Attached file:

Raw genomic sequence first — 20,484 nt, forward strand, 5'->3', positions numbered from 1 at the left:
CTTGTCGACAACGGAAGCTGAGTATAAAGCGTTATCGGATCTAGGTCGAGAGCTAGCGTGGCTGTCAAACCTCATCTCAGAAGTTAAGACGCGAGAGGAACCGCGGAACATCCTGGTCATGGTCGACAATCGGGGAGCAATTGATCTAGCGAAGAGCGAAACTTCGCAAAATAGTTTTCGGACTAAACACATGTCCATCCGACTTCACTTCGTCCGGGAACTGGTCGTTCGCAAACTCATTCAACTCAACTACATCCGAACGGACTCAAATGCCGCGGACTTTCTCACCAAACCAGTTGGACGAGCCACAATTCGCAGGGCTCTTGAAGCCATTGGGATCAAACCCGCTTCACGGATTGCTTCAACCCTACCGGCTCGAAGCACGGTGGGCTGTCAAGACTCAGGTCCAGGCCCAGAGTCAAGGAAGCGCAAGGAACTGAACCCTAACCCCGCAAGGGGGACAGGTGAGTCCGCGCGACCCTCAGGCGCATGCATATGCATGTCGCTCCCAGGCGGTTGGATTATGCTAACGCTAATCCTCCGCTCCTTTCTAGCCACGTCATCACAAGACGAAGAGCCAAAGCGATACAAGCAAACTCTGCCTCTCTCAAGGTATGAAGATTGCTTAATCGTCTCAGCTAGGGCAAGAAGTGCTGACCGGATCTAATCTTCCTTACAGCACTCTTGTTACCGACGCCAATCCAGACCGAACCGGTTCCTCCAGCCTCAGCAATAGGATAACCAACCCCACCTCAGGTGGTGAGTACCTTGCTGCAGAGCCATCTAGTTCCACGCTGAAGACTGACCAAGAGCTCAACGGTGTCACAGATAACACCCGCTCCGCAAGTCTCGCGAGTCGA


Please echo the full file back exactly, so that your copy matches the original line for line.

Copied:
Raw genomic sequence first — 20,484 nt, forward strand, 5'->3', positions numbered from 1 at the left:
CTTGTCGACAACGGAAGCTGAGTATAAAGCGTTATCGGATCTAGGTCGAGAGCTAGCGTGGCTGTCAAACCTCATCTCAGAAGTTAAGACGCGAGAGGAACCGCGGAACATCCTGGTCATGGTCGACAATCGGGGAGCAATTGATCTAGCGAAGAGCGAAACTTCGCAAAATAGTTTTCGGACTAAACACATGTCCATCCGACTTCACTTCGTCCGGGAACTGGTCGTTCGCAAACTCATTCAACTCAACTACATCCGAACGGACTCAAATGCCGCGGACTTTCTCACCAAACCAGTTGGACGAGCCACAATTCGCAGGGCTCTTGAAGCCATTGGGATCAAACCCGCTTCACGGATTGCTTCAACCCTACCGGCTCGAAGCACGGTGGGCTGTCAAGACTCAGGTCCAGGCCCAGAGTCAAGGAAGCGCAAGGAACTGAACCCTAACCCCGCAAGGGGGACAGGTGAGTCCGCGCGACCCTCAGGCGCATGCATATGCATGTCGCTCCCAGGCGGTTGGATTATGCTAACGCTAATCCTCCGCTCCTTTCTAGCCACGTCATCACAAGACGAAGAGCCAAAGCGATACAAGCAAACTCTGCCTCTCTCAAGGTATGAAGATTGCTTAATCGTCTCAGCTAGGGCAAGAAGTGCTGACCGGATCTAATCTTCCTTACAGCACTCTTGTTACCGACGCCAATCCAGACCGAACCGGTTCCTCCAGCCTCAGCAATAGGATAACCAACCCCACCTCAGGTGGTGAGTACCTTGCTGCAGAGCCATCTAGTTCCACGCTGAAGACTGACCAAGAGCTCAACGGTGTCACAGATAACACCCGCTCCGCAAGTCTCGCGAGTCGA